To me it just feels like the government is trying to kick the problem of air pollution into the long grass. They're very unwilling to to start taxing older diesel cars more because it's going to be deeply unpopular and annoy a significant portion of the electorate.

When I changed my car earlier this year I'd not even consider a diesel, you've only got to look at the amount of crap that comes out of their exhausts to realise that can't be good to breathe in.

3 hours ago, BigFatCoward said:

Pathetic mini riot in Hackney last night. Over what? Fucking idiot was seen on camera swallowing the fucking drugs. How is that the police's fault. 

Fully agreed, it isn't, I really think drugs should be legalised, regulated and taxed, all prohibition seems to do is create an endless spiral of violence and crime.

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4 hours ago, BigFatCoward said:

Pathetic mini riot in Hackney last night. Over what? Fucking idiot was seen on camera swallowing the fucking drugs. How is that the police's fault. 

Sums it up really. Kid's who really have no idea what they are rioting about, and think of it all as a bit of a laugh.

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6 hours ago, BigFatCoward said:

Pathetic mini riot in Hackney last night. Over what? Fucking idiot was seen on camera swallowing the fucking drugs. How is that the police's fault. 

I get that you have a personal interest here, so this isn't meant as an attack or anything. But whatever the facts of this individual case, we can hardly pretend that it's taking place in a vacuum where young black teenagers have no reason to be suspicious or angry when one of their number dies following a police chase.

Maybe this wasn't the police's fault: but the atmosphere where it can be wrongly assumed to be, is something that the police service have undeniably contributed to.

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20 minutes ago, mormont said:

I get that you have a personal interest here, so this isn't meant as an attack or anything. But whatever the facts of this individual case, we can hardly pretend that it's taking place in a vacuum where young black teenagers have no reason to be suspicious or angry when one of their number dies following a police chase.

Maybe this wasn't the police's fault: but the atmosphere where it can be wrongly assumed to be, is something that the police service have undeniably contributed to.

Yes the Duggan riots were wholly warranted for one. If we want to bring change to this country then we all need to start trashing the nearest JD Sports. We all have a right to the latest Nike Air Max's. 

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8 hours ago, Notone said:

I am no expert in this, but isn't Bio Diesel still creating exhaust fumes? I mean the motor itself doesn't become any cleaner. And diesel engines are imho dead. At least with regards to cars.[/quote]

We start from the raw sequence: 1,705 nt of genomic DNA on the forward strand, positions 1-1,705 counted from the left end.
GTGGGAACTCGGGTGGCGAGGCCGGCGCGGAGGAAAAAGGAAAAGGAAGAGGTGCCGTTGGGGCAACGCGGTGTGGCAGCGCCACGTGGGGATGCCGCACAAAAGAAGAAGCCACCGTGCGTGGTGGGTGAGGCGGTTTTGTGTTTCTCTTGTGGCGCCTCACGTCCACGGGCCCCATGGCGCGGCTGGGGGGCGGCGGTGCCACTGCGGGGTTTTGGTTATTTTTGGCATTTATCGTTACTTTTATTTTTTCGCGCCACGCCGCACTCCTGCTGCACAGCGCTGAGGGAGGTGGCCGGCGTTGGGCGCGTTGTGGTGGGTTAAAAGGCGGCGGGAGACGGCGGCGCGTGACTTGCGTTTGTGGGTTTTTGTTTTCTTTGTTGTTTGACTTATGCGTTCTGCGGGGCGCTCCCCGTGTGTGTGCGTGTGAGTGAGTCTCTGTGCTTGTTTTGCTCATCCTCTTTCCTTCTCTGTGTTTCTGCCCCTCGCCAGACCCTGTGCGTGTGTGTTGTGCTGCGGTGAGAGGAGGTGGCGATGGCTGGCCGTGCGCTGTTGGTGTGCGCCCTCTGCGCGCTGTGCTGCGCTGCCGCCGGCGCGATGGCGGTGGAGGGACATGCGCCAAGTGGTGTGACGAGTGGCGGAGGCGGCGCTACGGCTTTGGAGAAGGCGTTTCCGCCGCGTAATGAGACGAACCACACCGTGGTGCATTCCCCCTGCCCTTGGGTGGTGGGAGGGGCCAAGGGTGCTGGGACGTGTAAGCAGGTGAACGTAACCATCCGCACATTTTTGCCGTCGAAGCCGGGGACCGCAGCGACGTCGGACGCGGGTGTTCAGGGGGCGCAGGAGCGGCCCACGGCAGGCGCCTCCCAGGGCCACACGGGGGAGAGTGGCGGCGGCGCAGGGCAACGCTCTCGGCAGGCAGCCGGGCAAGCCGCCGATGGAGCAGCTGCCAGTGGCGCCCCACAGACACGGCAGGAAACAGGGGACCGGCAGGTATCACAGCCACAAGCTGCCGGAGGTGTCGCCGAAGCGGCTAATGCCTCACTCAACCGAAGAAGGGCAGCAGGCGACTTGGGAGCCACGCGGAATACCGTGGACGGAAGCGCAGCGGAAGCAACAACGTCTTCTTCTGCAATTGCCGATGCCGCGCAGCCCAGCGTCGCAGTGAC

Yes, that's my feeling. The process of generating and storing hydrogen seems to be the biggest issue, and it's apparently not that easy to solve.

But, George Clooney has a Tesla, so it has to be good. Nah, srsly. I think the main issue is, we just dump old batteries in India or somewhere in Africa, so it's no longer our problem.

 

Anyway. Now to something completely different.

Is anybody else thinking, that it looks like the UK will indeed crash out of the EU without any deal? It simply looks like Westminster and number 10 still have no idea what kinda deal they actually want. And the clock keeps on ticking mercilessly.

Yes biodeisel cars still produce exhaust fumes... which are far, far cleaner; especially if burning produced biodeisel rather than recycled chip-oil; and verging a genuinely clean burn it produced by algae farming (which can take place in inhospitable areas that can't produce anything else). With strict enough regulations, you could make biodiesel burn as cleanly as a bioethanol fireplace in my living room - it's just a matter of how expensive you want to make production. Biodiesel also regulates a neutral carbon cycle, as opposed to unlocking carbon that's been trapped for several millennia. So apart from being way better for passing pedestrians, it's a shit load better for the planet - all whilst requiring no new infrastructure whatsoever (just farms).

Hydrogen cells are basically chemical batteries - you out electricity into water to create hydrogen and oxygen; then burn the hydrogen with atmospheric oxygen to create water vapour. Hydrogen has this propensity for fairly dramatic combustion to - see an footage of the Hindeberg for an example of hydrogen storage gone wrong.

My understanding on Lithium is that it's not so much the decommissioning (far too valuable to let the Indians have it) it's he extraction in the first place - IIRC it's about the most environmentally harmful production process of any compound. Move past lithium and those concerns (probably and more-or-less) vanish.

 

 

The chances of leaving the EU with an actual deal were always slim to none - and that was back when we had a competent politician in charge; not a sound-bite merchant more interested in.... well, hiding than actually leading.

I firmly believe that we should have a second referendum after negotiations have concluded, with a likely question of No deal, or Scrap Brexit (or a slim possibility of really, really shit deal, or Scrap Brexit)

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On 28/07/2017 at 0:27 PM, Lord Sidious said:

So new petrol and diesel cars are going to be banned by 2040, on the pollution side of things I'm in favour of this but on the practical side of things I don't know how they're going to get it done in terms of updating the national grid to cope with demand, not to mention the tech for electric cars is still a long way from where it needs to be to make it a viable alternative for a lot of people, I wonder if another concept like hydrogen will end up being used instead?.

Germany - a major, considerably more populous, northern European nation with similar weather issues to us and far fewer resources in terms of shoreline - has made the switch to renewables on an absolutely massive scale in a relatively short period of time. If they can do it, we certainly can. Investment and corporate obstacles from a pro-oil lobby are the major problems in the UK in stopping that, not the will.